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Spinning in Color for Pin-Loom Weaving, Plus 2 Great Patterns!

How do different yarn structures impact your pin-loom squares? See Madeline’s inspiring samples and get weaving this summer.

Madeline Keller-King May 8, 2024 - 11 min read

Spinning in Color for Pin-Loom Weaving, Plus 2 Great Patterns! Primary Image

Bluefaced Leicester/silk top from Abstract Fiber in High Desert and the Schacht Zoom Loom. Photos by Matt Graves

There are many benefits to adding a pin loom to your toolbox. They’re a portable and convenient tool that’s perfect for a calming activity anytime—even on the go! It only takes a few yards of your precious handspun to weave a 4" square, and pin-loom weaving is a great way to use up scraps of yarn that are too beautiful to toss. Spin Off contributor Madeline Keller-King suggests trying pin-loom weaving as a quick method of testing your spinning samples. Read how she explored spinning three different yarn structures for pin-loom weaving, then find two bonus patterns that are great to pair with handspun: The Painted Pillow and the Ebb and Flow Pillow.

I love pin looms. They are such accessible and useful tools. I find mine light and fun to use, and it’s a great way to quell the need for an instant-gratification project. A square counts as a finished object, surely. Each one is unique; each one is interesting in texture and color. Each square is a miniature documentation of choices that I get to make as a spinner—fiber type, fiber management, drafting technique, and so on. If you’ve been tempted to dip your toes into the world of weaving but aren’t ready to invest in something larger or more expensive, I recommend pin looms as a great addition to your spinner’s toolbox.

Not only are pin looms portable and convenient, but working with smaller looms also gives us options for sampling our spins as fabric and the opportunity to better understand the possibilities in how different yarns work up. As handspinners, we have not only the joy of spinning for our projects but also the ability to create “the perfect yarn” for our projects. We get to make choices and adjust when something isn’t working. Taking a lovely braid of fiber and making different choices for color management and yarn structure will produce very different results.

Madeline's two-ply sample spun from a Bluefaced Leicester/silk blend.


I chose this beautiful hand-dyed Bluefaced Leicester/silk top from Abstract Fiber for the contrast between the blue and the orange, and then I spun it up three different ways, aiming for a worsted-weight yarn per the recommended weight in the manual for the loom. I ended up with a two-ply, spun across the top and plied back against itself from a center-pull ball; a three-ply, which I chain-plied to keep the color repeats together to mimic the braid of fiber; and lastly, a three-ply fractal-spun yarn (see “The Fractal Stripe: One Method for Controlling the Striping of Painted Roving” by Janel Laidman, Spin Off Summer 2007).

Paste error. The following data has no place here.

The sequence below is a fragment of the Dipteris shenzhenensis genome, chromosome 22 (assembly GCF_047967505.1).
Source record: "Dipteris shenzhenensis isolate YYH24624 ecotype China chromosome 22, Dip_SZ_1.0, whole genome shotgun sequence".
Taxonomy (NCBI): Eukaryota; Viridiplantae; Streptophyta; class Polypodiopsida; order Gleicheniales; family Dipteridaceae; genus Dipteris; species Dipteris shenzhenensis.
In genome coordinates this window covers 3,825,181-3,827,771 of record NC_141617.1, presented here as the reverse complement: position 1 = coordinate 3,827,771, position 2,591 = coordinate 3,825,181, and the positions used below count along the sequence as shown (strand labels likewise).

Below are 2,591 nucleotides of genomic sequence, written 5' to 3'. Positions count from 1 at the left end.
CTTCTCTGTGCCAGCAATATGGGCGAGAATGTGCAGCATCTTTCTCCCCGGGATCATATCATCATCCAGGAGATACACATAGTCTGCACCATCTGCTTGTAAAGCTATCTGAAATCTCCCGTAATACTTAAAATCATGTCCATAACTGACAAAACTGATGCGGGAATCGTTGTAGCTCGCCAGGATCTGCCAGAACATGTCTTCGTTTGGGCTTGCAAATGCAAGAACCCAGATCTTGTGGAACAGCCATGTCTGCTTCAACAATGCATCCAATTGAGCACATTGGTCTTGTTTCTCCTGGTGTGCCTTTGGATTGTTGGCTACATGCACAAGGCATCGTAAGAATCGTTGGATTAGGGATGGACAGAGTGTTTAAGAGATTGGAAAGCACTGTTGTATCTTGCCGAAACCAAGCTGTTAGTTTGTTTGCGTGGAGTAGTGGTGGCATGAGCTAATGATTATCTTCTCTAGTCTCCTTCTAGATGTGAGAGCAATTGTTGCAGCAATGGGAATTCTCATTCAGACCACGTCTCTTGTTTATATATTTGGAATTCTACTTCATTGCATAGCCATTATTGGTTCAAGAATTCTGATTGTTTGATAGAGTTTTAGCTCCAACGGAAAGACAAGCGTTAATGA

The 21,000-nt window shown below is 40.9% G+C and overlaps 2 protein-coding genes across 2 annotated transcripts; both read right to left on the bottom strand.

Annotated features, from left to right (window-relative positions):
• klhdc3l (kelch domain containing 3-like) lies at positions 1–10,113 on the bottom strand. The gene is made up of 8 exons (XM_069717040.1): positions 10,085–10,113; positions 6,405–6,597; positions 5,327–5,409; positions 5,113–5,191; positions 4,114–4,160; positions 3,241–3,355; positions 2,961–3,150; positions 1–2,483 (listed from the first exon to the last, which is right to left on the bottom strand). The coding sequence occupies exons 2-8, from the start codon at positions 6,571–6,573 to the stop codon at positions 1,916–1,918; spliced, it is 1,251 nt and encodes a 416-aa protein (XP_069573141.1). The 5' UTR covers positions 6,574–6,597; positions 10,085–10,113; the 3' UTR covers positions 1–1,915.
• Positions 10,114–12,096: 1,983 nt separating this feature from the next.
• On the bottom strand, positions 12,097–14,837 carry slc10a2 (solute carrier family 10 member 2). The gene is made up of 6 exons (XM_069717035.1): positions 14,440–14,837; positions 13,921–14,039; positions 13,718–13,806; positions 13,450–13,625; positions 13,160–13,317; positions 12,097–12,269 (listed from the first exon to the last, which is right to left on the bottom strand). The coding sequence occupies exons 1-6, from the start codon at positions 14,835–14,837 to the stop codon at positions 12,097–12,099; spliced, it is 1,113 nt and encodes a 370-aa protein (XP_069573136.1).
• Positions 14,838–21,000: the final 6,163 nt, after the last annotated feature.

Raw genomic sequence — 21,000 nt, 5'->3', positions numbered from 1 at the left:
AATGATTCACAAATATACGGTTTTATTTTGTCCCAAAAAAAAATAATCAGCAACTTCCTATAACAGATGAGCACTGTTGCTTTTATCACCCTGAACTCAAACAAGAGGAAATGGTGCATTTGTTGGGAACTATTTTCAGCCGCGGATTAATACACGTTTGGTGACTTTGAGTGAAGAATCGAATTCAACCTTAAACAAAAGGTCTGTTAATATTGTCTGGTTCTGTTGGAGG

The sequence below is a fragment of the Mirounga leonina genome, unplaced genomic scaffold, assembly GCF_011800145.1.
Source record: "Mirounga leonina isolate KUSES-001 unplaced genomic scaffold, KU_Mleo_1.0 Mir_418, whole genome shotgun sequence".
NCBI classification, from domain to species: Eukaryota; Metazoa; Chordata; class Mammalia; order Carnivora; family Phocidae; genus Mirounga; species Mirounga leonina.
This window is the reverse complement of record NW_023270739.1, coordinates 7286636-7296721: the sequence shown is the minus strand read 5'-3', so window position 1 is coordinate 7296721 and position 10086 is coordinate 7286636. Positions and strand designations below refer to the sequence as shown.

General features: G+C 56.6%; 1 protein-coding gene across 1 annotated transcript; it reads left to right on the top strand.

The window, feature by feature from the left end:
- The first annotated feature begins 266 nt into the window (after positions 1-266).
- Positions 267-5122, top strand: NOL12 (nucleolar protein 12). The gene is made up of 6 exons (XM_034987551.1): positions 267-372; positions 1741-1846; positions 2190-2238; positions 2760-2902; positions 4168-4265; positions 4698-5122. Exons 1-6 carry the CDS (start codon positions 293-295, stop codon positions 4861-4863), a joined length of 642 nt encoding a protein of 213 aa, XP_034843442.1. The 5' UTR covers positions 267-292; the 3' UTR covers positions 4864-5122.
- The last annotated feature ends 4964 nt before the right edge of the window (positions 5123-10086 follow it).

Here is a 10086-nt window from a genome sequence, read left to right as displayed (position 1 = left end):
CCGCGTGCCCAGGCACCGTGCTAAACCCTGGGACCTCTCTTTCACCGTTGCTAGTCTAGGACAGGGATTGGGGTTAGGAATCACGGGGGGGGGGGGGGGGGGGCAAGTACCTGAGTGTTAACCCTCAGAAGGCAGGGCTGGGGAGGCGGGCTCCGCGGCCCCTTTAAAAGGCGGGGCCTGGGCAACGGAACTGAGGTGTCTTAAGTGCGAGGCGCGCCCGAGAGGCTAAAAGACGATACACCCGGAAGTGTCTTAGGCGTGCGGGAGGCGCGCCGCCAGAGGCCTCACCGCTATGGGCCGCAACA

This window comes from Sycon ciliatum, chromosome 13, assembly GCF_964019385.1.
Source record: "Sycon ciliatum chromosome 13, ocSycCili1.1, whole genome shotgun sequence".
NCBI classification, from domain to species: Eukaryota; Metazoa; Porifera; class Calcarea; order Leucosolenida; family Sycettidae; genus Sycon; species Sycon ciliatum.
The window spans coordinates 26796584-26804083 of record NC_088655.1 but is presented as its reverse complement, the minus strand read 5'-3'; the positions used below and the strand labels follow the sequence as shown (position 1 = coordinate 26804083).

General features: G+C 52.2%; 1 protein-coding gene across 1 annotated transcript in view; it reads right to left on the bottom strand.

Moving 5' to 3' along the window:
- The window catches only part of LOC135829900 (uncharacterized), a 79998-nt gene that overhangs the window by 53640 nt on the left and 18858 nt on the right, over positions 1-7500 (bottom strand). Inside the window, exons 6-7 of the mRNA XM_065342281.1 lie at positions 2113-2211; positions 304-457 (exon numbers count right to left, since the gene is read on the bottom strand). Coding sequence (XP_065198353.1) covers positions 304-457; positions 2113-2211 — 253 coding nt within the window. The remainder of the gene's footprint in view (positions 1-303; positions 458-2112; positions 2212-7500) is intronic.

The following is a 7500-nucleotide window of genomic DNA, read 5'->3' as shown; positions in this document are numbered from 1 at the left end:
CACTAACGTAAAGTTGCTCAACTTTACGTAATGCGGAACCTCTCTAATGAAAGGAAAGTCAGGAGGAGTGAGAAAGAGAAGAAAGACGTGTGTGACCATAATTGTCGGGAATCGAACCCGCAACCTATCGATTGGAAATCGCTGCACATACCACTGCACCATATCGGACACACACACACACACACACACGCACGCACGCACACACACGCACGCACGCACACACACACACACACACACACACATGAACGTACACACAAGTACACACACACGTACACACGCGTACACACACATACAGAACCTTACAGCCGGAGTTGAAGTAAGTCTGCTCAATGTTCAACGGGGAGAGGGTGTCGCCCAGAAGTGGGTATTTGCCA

For fractal spinning, the fiber is split differently for each ply, so the length of the color repeats varies among the plies. For example, I split the braid into thirds and spun one of the resulting strips onto one bobbin. For the second bobbin, I split the second third of the combed top in half and spun both strips end to end. This shortens the color repeats. For the last bobbin, I split the final third of fiber into four long strips and spun those end to end. All three bobbins were then plied together.

Each of these spinning techniques causes the colors in the dyed fiber to interact in different ways, both in the finished yarn and in fabric when knitted or woven.

The three yarn structures Madeline explored create different levels of optical color mixing. In the swatches shown here, there is a high degree of color mixing, which can subdue complementary colors, such as orange and blue.


Schacht’s 4-inch Zoom Loom utilizes yarn differently from other looms such as rigid-heddle or floor looms. Essentially, instead of preparing all the warp first, you wrap half of the warp onto the loom, then half of the weft, and then the other half of the warp. The final step is to weave the remaining half of the weft with a long weaving needle. This changes the color sequences, so while these squares can be used to sample for larger weaving projects, be aware that even using the same yarn for both warp and weft on a floor or rigid-heddle loom will end up with different results when it comes to color. Still, I feel that pin-loom squares give a helpful visual representation of color interaction and are also just fun to make. I used the standard method of weaving described here for all of my squares, and I made three squares from each yarn to show how the colors shift for each yarn.

Two-ply woven into three sequential pin-loom samples.


So fun! The spinning style either keeps the colors separated or blends them together to varying degrees. It would be difficult to say that any of these are “muted,” but I definitely see a difference, especially over the course of three

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